“This is a cultural project as much as it is a design project,” he said. “Even as laws change, it’s about making people comfortable with the idea of having people living in their backyard.”
Casey, of New Avenue, says people are often opposed to the idea of an ADU until they have one. Many of his clients are building them for family members and worry that it will be too difficult to share space. But “people don’t realize how private these can be,” he said.
The Burts have thought about this already, and say they are happy with a scenario where they share their kitchen and their driveway and other parts of their home with friends. Brian likes the idea of looking out his kitchen window and seeing his tenants in their own kitchen too. He and his wife are planning to include one meal a week with the rent, so that their backyard unit will also be a sort of co-housing experiment. Tenants will be able to use the kitchen and living room to host parties, and if they’re parents, they’ll potentially share childcare responsibilities with the Burts, who have one child and another on the way.
The architect Brad Gunkel says it’s possible to have shared space with built-in privacy, and envisions the Burts’ home as a community in which everyone is able to get away when they need to.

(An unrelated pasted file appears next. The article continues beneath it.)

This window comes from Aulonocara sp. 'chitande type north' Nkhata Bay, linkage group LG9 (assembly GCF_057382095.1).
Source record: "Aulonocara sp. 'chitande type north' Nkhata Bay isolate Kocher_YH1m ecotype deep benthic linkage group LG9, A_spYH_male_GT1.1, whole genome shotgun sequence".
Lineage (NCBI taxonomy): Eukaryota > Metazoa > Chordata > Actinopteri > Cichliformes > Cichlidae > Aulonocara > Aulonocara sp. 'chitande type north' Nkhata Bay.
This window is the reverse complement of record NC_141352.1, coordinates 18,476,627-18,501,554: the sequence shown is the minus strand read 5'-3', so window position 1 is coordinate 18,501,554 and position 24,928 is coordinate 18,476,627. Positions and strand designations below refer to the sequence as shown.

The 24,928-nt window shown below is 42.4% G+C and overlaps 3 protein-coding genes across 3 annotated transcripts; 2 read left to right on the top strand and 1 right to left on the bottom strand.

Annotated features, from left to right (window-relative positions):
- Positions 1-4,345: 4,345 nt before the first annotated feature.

“We really want to have a social aspect, and it might be great to be like, ‘Our kids are sleeping, so we’ll give the baby monitor to friends downstairs,’” Brian told me.
Of course, the additional rent doesn’t hurt either. The Burts’ house, built in 1908, has stained-glass windows and a view of trees in the backyard, and is worth more than $1 million, according to Zillow. With the help of added tenants, though, they’ll be able to stay in it for almost no mortgage, and more people will be able to move into a lot where until recently, just two people lived.